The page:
Why Do Cats Lick Plastic Bags?
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Why Do Cats Lick Plastic Bags?

Est. read time: 4 min.

All ailurophiles accept and adore the fact that cats are (more or less) weirdos. But why do cats lick plastic bags? It’s one of the chart-toppers for strange feline behavior. We’ve all been there: shuffling through your oddly quiet hallways, your eyes peeled for Kitty because he isn’t in any of his usual spots, when the soft, unmistakable sound of crinkling plastic betrays him; and there you find Kitty, perched over the bag, or perhaps cradling it like a friend, making out to his heart’s content; and you think… oh, you weird, sweet, silly, darn cat, you.

So why DO cats lick plastic bags?

If only we could get inside the minds of our feline friends and ask. Theories abound as to why cats like to lick plastic, and especially plastic bags. Although one explanation above all isn’t yet agreed upon in the cat community, there are a few plausible ideas out there.

It’s a sensory expurrience

You might say that licking a plastic bag hits the jackpot for four out of Kitty’s five senses:

  • Smell and taste: Did you know that cats’ sense of smell is even stronger than dogs’? This little superpower arises not only when considering what the bags are made with, but also when considering where the bags have been. Some companies are using biodegradable bags made with products such as corn starch, while others are made with animal fat, or tallow. Still others may be made with fish oils or fish scales to keep the plastic from sticking together—all of which might attract a cat. Plastic bags can also retain food smells or the leaked juices from meat, fish, or any such appealing item that was stored inside.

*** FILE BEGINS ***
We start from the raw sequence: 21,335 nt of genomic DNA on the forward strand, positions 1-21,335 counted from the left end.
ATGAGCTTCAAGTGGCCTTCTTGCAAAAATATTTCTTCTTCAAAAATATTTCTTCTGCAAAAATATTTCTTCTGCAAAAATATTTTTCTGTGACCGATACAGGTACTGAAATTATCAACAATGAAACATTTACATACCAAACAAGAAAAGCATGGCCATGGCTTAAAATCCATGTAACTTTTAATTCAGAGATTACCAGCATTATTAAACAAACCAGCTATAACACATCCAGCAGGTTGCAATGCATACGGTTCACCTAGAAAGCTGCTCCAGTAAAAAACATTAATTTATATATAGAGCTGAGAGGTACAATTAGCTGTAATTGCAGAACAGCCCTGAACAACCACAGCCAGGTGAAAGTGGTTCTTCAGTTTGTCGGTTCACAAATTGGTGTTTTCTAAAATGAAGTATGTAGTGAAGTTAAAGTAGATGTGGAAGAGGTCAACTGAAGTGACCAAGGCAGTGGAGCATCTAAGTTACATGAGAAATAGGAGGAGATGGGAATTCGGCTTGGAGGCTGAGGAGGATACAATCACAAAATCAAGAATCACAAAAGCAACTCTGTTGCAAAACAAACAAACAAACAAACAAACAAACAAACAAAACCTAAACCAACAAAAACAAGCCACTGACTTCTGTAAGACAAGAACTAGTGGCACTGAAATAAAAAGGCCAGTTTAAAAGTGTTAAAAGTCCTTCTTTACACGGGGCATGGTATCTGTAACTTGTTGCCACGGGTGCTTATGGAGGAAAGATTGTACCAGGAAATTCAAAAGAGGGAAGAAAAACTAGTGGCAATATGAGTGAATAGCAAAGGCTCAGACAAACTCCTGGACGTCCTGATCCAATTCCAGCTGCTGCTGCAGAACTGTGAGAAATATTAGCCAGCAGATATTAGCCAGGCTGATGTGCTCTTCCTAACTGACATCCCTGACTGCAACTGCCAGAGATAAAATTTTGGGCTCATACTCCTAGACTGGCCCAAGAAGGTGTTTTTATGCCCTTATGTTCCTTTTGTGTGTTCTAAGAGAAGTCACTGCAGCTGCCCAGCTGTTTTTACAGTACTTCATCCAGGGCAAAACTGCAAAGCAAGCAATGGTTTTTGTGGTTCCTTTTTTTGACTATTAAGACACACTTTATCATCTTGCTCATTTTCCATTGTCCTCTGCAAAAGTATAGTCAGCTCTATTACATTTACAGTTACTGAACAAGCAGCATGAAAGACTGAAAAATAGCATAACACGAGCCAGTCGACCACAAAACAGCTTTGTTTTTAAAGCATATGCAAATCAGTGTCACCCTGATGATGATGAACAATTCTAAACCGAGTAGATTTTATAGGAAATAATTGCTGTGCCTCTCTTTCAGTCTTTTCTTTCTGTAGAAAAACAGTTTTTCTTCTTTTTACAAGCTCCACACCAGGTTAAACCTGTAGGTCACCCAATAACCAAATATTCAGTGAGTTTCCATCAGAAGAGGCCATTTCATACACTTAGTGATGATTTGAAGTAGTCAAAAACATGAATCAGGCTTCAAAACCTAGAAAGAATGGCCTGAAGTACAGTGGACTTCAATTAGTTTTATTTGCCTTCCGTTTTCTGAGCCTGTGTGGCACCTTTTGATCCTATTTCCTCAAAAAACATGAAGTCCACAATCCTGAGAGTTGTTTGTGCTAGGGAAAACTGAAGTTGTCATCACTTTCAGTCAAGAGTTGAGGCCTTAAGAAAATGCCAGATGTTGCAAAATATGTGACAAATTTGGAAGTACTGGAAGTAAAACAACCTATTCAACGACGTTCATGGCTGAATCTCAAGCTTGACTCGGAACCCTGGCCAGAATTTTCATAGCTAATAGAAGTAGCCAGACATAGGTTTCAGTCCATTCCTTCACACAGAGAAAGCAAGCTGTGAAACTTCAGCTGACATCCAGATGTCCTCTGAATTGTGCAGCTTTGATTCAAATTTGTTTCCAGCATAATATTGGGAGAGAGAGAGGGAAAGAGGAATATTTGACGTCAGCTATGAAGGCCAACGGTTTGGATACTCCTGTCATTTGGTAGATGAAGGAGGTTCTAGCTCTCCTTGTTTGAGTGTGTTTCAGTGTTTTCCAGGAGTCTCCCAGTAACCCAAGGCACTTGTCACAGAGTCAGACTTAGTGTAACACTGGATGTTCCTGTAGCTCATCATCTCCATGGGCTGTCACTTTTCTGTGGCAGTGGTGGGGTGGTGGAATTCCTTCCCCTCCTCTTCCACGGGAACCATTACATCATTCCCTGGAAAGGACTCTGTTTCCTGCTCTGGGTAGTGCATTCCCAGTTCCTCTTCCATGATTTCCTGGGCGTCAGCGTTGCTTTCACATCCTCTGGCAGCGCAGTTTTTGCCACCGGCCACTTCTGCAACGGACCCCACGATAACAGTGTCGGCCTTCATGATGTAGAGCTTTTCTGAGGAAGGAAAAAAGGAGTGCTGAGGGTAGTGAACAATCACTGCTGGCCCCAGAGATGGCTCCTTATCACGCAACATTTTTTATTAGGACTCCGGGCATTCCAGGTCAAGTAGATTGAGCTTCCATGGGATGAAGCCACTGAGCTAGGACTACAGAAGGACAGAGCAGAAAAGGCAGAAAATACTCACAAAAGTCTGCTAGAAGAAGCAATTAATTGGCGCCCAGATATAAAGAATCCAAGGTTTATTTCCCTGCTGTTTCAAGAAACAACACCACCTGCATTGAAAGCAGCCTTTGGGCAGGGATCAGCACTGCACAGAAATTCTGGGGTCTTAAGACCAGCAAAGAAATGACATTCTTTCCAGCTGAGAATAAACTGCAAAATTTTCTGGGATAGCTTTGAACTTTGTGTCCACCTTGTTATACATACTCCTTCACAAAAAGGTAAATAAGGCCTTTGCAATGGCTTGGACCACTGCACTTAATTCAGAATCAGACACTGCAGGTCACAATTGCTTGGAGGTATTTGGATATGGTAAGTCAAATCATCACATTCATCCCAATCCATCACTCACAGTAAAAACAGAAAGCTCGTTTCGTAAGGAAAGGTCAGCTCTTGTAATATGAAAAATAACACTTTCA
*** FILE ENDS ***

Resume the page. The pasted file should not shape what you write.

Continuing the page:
• Touch: Plastic bag appeal also stems from its texture. The smooth, cool surface probably feels good on a cat’s tongue, and it escalates from there.
  • Hearing: Some people theorize that the crinkly sound of the bag sounds like a rodent marking itself as prey in grass and leaves. Kitty can’t just ignore his instinct to hunt!

It’s a compulsive disorder

Veterinary behaviorists have speculated that licking or sucking on plastic is a mild version of a compulsive disorder known as “wool sucking,” which is linked to pica, the persistent eating of substances that are largely non-nutritive. Others relate the behavior to obsessive-compulsive disorder.

Pay attention to when your cat gets his licks on. If it seems to be in times of great stress, or it occurs very frequently, it may be time to visit the vet to see if medication is in order.

They’re bored

The understimulated cat is bound to get creative with his antics. Give him interactive playtime at least twice a day, using toys designed like a fishing pole so you can simulate the movements of prey. When he’s alone, provide him with opportunities to stay busy: catnip toys, puzzle feeders, cat trees, or a window with a clear view of nature so he can distract himself by observing birds, squirrels, and the like. Or, if he’s a single kitty, consider giving him a new brother or sister!

Is licking plastic unsafe?

It’s best to supervise Kitty’s lovefest with plastic bags. The licking part isn’t the danger—it’s when your cat starts chewing that you should be concerned. Chewing may lead to swallowing, which could cause a deadly gastrointestinal blockage. There’s also the off-chance that your cat could get caught up in the bag, leading to strangulation or suffocation.

If you’re worried about not being there to supervise, it may be best to forbid plastic bag relationships altogether. Instead, explore safe alternatives for your cat’s licking and chewing pleasure, such as providing him with indoor cat grass and toys filled with catnip.

Why Do Cats Lick Plastic bags


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